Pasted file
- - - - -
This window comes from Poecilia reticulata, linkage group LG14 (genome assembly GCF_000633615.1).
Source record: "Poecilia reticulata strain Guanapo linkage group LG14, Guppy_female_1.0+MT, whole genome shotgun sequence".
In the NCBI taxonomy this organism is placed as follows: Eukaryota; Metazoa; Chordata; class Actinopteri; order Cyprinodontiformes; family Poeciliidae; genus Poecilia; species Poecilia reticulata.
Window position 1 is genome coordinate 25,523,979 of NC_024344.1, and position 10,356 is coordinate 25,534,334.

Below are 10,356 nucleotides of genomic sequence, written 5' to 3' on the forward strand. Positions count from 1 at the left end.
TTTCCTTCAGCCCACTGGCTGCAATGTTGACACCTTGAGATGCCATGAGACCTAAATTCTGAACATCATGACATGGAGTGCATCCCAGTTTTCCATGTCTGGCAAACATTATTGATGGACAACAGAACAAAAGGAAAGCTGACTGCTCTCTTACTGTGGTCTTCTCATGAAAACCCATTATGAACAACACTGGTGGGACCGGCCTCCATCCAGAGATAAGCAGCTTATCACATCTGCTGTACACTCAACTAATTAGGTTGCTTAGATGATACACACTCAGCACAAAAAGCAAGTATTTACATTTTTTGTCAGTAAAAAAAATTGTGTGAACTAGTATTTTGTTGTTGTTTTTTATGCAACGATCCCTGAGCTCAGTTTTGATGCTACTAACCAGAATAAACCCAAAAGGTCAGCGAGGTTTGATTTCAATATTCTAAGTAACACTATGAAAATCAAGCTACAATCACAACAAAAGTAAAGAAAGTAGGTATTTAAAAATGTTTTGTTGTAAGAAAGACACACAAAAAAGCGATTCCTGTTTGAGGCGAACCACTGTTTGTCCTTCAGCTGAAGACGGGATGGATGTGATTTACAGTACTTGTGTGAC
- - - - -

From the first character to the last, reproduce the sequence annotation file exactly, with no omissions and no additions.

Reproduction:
This window comes from Poecilia reticulata, linkage group LG14 (genome assembly GCF_000633615.1).
Source record: "Poecilia reticulata strain Guanapo linkage group LG14, Guppy_female_1.0+MT, whole genome shotgun sequence".
In the NCBI taxonomy this organism is placed as follows: Eukaryota; Metazoa; Chordata; class Actinopteri; order Cyprinodontiformes; family Poeciliidae; genus Poecilia; species Poecilia reticulata.
Window position 1 is genome coordinate 25,523,979 of NC_024344.1, and position 10,356 is coordinate 25,534,334.

Below are 10,356 nucleotides of genomic sequence, written 5' to 3' on the forward strand. Positions count from 1 at the left end.
TTTCCTTCAGCCCACTGGCTGCAATGTTGACACCTTGAGATGCCATGAGACCTAAATTCTGAACATCATGACATGGAGTGCATCCCAGTTTTCCATGTCTGGCAAACATTATTGATGGACAACAGAACAAAAGGAAAGCTGACTGCTCTCTTACTGTGGTCTTCTCATGAAAACCCATTATGAACAACACTGGTGGGACCGGCCTCCATCCAGAGATAAGCAGCTTATCACATCTGCTGTACACTCAACTAATTAGGTTGCTTAGATGATACACACTCAGCACAAAAAGCAAGTATTTACATTTTTTGTCAGTAAAAAAAATTGTGTGAACTAGTATTTTGTTGTTGTTTTTTATGCAACGATCCCTGAGCTCAGTTTTGATGCTACTAACCAGAATAAACCCAAAAGGTCAGCGAGGTTTGATTTCAATATTCTAAGTAACACTATGAAAATCAAGCTACAATCACAACAAAAGTAAAGAAAGTAGGTATTTAAAAATGTTTTGTTGTAAGAAAGACACACAAAAAAGCGATTCCTGTTTGAGGCGAACCACTGTTTGTCCTTCAGCTGAAGACGGGATGGATGTGATTTACAGTACTTGTGTGAC